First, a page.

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Thyssen-Bornemisza Museum

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39 reviews of Thyssen-Bornemisza Museum

Thyseen-Bornemisza Museum


I continue on my walk down Paseo del Prado towards Atocha square and at building number 8 I stumble upon the Villaherma Palace, one of the most important in Madrid. Since 1992 it has been the headquarters of one of the most important art collection in Spain and I would dare to say the world as well, the Tyseen-Bornemisza Museum.

The building’s origins go back to the 17th century when Spain’s elite lived in this area, although the buildings actual state corresponds more with the beginning of the 19th century. It’s the work of the architect Antonio Lopez Aguado, who was a disciple of Juan De Villanueva, who crafted the Prado Museum, not too far down the street. As his name indicates, D. Juan Pablo de Aragon-Azlor, the 11th Duke of Villahermosa and descendent of Juan II of Aragon, acquired the Casa de Atri in 1777 from its previous tenant, the widowed Duchess of Atri. The gardens used to reach the building where the current Banco de Espana (Bank of Spain) stands.

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Extensive and beautiful

The Thyssen-Bornemisza is part of Madrid's "Art Triangle" (along with the Prado and Reina Sofia) and has an interesting and varied collection that's worth a visit. It's known for having "major works by minor artists and minor works by major artists," a description that's perfectly apt. Yes, it was works by the Impressionists and Italian masters, but the real gold are the lesser-known pieces, especially those of the Fauvists and Dutch/Flemish school. I was surprised gorgeous and technically-masterful works by artists I'd never heard of before.

I will warn you that the collection is enormous...it spans millenia and you could spend several hours exploring. In fact, many people are already tired by the time they reach the more recognizable sections (the Impressionist, for example). So, pace yourself!

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Especially recommended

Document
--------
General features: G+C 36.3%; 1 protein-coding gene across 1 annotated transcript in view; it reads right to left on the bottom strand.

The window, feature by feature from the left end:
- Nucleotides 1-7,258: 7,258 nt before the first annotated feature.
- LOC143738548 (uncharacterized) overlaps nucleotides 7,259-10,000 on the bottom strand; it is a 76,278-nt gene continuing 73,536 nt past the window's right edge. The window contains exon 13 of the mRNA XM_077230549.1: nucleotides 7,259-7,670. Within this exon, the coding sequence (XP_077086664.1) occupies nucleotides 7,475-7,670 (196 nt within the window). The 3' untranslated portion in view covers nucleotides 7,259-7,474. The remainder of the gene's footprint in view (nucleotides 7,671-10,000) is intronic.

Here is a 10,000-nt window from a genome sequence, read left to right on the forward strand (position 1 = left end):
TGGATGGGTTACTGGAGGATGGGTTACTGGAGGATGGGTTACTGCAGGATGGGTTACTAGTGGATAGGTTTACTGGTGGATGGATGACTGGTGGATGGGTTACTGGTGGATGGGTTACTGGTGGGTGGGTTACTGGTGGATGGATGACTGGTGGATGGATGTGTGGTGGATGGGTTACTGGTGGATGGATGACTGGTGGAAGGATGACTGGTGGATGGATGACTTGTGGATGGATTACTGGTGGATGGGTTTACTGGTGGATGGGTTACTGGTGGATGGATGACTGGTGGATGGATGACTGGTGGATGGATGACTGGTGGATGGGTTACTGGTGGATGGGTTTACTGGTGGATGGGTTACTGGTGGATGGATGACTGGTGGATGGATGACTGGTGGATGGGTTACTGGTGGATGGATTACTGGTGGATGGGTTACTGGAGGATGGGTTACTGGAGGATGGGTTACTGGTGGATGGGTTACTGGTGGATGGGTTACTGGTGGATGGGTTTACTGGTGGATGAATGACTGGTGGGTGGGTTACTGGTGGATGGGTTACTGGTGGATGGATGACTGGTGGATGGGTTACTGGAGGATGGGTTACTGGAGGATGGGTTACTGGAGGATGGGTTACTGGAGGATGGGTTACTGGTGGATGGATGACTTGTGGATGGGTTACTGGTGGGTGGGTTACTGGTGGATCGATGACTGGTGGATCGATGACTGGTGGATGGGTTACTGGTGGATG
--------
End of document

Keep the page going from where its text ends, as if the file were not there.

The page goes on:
The Thyssen’s collection is the most complete in terms of movements and eras represented. After exploring the galleries, I must say that the museum, through Carmen Cervera, has a clear preference for Spanish art. However, you can find works by Picasso, Van Gogh, Dalí, Rubens, Van Eyck, Canaletto and Caravaggio, and the temporary exhibits showcase works by Duero, Modigliani, Matisse, Antonio López, and Marc Chagall. On the museum’s website, you can organize a route for your visit by floor or by “timeline” and also purchase tickets, which can save you some waiting time. This is especially recommended

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The third museum of Madrid


The Thyssen-Bornemisza is part of the famous "triangle of art" of Madrid, so that it represents one of the fundamental places for any fan. It is an art gallery with more than a thousand works, many of them coming from the huge private collection of the Thyssen-Bornemisza family.

In 1993, the Spanish government decided to buy it so that all citizens could enjoy these wonders. A small part of these works is located in the Museo Nacional de Arte de Catalunya in Barcelona, but the main headquarters of the museum in the Villahermosa Palace, in Paseo del Prado.

The oldest pieces are of Gothic art of the 12th century and the most recent are of the modern art of the 20th century. In particular, one can find works of the Renaissance, Mannerism, Baroque, Rococo, Romanticism and 19th and 20th century art until Pop Art. The 19th century North American painting section is unique in Europe, while the one on Impressionism, Fauvism, German Expressionism and 20th century experimental avant-garde are the greatest ones in Spain.

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